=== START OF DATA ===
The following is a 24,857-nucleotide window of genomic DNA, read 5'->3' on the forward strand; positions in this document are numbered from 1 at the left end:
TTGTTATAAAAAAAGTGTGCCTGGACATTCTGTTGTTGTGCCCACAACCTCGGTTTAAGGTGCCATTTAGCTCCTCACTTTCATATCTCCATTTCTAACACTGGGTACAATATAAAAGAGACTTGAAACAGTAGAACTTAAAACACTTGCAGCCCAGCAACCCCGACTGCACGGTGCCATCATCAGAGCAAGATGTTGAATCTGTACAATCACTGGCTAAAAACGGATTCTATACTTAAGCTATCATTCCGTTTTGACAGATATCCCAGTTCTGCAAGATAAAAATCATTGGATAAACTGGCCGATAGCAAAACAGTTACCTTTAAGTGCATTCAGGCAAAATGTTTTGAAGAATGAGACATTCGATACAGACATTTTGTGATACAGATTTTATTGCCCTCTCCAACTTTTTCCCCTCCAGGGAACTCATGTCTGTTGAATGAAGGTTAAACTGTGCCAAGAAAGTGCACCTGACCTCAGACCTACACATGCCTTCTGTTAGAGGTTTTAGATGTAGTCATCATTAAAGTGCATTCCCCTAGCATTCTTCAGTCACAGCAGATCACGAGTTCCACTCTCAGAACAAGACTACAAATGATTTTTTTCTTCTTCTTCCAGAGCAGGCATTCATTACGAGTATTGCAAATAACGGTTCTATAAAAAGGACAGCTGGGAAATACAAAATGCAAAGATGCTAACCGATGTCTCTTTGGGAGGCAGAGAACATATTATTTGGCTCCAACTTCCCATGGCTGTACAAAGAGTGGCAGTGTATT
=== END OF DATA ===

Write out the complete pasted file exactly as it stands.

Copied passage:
The following is a 24,857-nucleotide window of genomic DNA, read 5'->3' on the forward strand; positions in this document are numbered from 1 at the left end:
TTGTTATAAAAAAAGTGTGCCTGGACATTCTGTTGTTGTGCCCACAACCTCGGTTTAAGGTGCCATTTAGCTCCTCACTTTCATATCTCCATTTCTAACACTGGGTACAATATAAAAGAGACTTGAAACAGTAGAACTTAAAACACTTGCAGCCCAGCAACCCCGACTGCACGGTGCCATCATCAGAGCAAGATGTTGAATCTGTACAATCACTGGCTAAAAACGGATTCTATACTTAAGCTATCATTCCGTTTTGACAGATATCCCAGTTCTGCAAGATAAAAATCATTGGATAAACTGGCCGATAGCAAAACAGTTACCTTTAAGTGCATTCAGGCAAAATGTTTTGAAGAATGAGACATTCGATACAGACATTTTGTGATACAGATTTTATTGCCCTCTCCAACTTTTTCCCCTCCAGGGAACTCATGTCTGTTGAATGAAGGTTAAACTGTGCCAAGAAAGTGCACCTGACCTCAGACCTACACATGCCTTCTGTTAGAGGTTTTAGATGTAGTCATCATTAAAGTGCATTCCCCTAGCATTCTTCAGTCACAGCAGATCACGAGTTCCACTCTCAGAACAAGACTACAAATGATTTTTTTCTTCTTCTTCCAGAGCAGGCATTCATTACGAGTATTGCAAATAACGGTTCTATAAAAAGGACAGCTGGGAAATACAAAATGCAAAGATGCTAACCGATGTCTCTTTGGGAGGCAGAGAACATATTATTTGGCTCCAACTTCCCATGGCTGTACAAAGAGTGGCAGTGTATT